Impact of heavy proteinuria on clinical outcomes in patients on incident peritoneal dialysis
Department of Internal Medicine, Division of Nephrology, Yeungnam University Hospital, 317-1 Daemyung-Dong, Nam-Ku 705-717, Daegu, Korea
BMC Nephrology 2012, 13:171 doi:10.1186/1471-2369-13-171Published: 17 December 2012
There are few reports on the nutritional status changes and residual renal function (RRF) according to proteinuria levels in patients on peritoneal dialysis (PD).
A total of 388 patients on PD were enrolled. The patients were divided into 3 groups with respect to initial proteinuria: the A (n = 119; <500 mg/day), B (n = 218; 500–3,500 mg/day), and C groups (n = 51; >3,500 mg/day).
The patients with higher proteinuria levels had a higher incidence of male sex, diabetes mellitus, and icodextrin use than those with lower proteinuria levels. Although initial peritoneal albumin loss in C group was lower than that detected in the other groups, no significant difference was observed in peritoneal albumin loss among the 3 groups at the end of follow-up period. At the time of PD initiation, the Geriatric nutritional risk index (GNRI) was lower in the C group than in the other 2 groups. However, at the end of the follow-up period, there was no significant difference in GNRI between the 3 groups. The GNRI increased, and the proteinuria level or RRF decreased more in the C group than in the other 2 groups. There were no significant differences in lean mass index or fat mass index change from the time of PD initiation to the end of the follow-up period. However, fat mass index and nPNA showed greater increases in the C group. The multivariate analysis revealed that proteinuria was negatively correlated with GNRI at the time of PD initiation and at the end of the follow-up period. The initial RRF and proteinuria were negatively correlated with the RRF decline during the follow-up.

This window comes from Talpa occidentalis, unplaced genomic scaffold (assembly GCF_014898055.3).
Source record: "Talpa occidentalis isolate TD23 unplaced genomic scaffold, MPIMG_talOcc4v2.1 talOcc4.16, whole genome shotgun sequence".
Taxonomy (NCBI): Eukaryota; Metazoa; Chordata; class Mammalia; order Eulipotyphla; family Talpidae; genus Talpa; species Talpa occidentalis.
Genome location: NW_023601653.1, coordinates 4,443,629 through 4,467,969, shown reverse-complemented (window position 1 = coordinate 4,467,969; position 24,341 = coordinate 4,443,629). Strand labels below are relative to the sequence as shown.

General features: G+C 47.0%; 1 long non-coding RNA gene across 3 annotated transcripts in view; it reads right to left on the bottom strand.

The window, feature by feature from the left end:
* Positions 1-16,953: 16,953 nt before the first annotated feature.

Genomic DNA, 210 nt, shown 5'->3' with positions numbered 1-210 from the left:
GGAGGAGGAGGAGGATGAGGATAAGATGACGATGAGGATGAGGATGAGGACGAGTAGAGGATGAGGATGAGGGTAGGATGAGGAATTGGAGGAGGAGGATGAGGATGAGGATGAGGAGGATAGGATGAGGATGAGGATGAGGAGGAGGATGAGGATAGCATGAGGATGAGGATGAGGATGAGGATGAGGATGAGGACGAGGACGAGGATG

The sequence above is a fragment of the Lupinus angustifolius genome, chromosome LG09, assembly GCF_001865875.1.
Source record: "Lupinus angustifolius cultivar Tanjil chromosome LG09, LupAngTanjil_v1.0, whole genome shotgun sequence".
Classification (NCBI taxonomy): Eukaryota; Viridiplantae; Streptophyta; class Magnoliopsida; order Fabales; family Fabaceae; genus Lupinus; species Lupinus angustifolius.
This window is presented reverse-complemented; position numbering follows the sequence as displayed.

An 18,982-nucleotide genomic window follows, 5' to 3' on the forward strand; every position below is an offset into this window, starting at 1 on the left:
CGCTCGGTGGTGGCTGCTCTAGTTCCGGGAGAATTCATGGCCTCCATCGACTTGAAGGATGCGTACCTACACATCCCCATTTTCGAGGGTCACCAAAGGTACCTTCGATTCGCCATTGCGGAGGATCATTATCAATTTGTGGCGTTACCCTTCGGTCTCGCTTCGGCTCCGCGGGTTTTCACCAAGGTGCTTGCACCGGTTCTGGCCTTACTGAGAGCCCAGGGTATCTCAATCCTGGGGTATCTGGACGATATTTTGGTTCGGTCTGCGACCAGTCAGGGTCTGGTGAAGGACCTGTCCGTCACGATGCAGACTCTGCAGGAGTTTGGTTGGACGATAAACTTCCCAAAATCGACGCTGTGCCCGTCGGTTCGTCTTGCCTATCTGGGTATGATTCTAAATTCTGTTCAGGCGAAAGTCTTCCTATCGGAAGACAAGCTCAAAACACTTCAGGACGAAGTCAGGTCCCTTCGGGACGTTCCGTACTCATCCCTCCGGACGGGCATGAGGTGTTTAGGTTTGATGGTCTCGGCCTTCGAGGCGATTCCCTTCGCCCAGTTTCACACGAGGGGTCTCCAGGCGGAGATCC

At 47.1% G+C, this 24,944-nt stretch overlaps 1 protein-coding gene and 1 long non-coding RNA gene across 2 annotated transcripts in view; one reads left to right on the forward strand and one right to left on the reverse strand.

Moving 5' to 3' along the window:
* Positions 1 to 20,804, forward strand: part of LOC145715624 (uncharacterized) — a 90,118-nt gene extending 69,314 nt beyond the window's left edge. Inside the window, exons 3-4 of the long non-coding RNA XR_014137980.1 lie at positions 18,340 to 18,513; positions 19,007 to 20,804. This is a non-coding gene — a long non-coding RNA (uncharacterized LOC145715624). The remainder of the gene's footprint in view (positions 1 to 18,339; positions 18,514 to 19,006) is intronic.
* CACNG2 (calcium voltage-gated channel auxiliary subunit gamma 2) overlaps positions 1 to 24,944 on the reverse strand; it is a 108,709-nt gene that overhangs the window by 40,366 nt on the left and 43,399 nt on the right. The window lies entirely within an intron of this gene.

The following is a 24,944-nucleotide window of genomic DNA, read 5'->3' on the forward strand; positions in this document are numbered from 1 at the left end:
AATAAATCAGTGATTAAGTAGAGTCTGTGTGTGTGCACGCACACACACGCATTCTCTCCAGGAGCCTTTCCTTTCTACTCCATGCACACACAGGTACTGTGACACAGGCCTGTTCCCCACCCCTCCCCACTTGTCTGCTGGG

The attenuation of the nephrotic proteinuria, along with the RRF decline, was associated with the improvement of the malnutrition.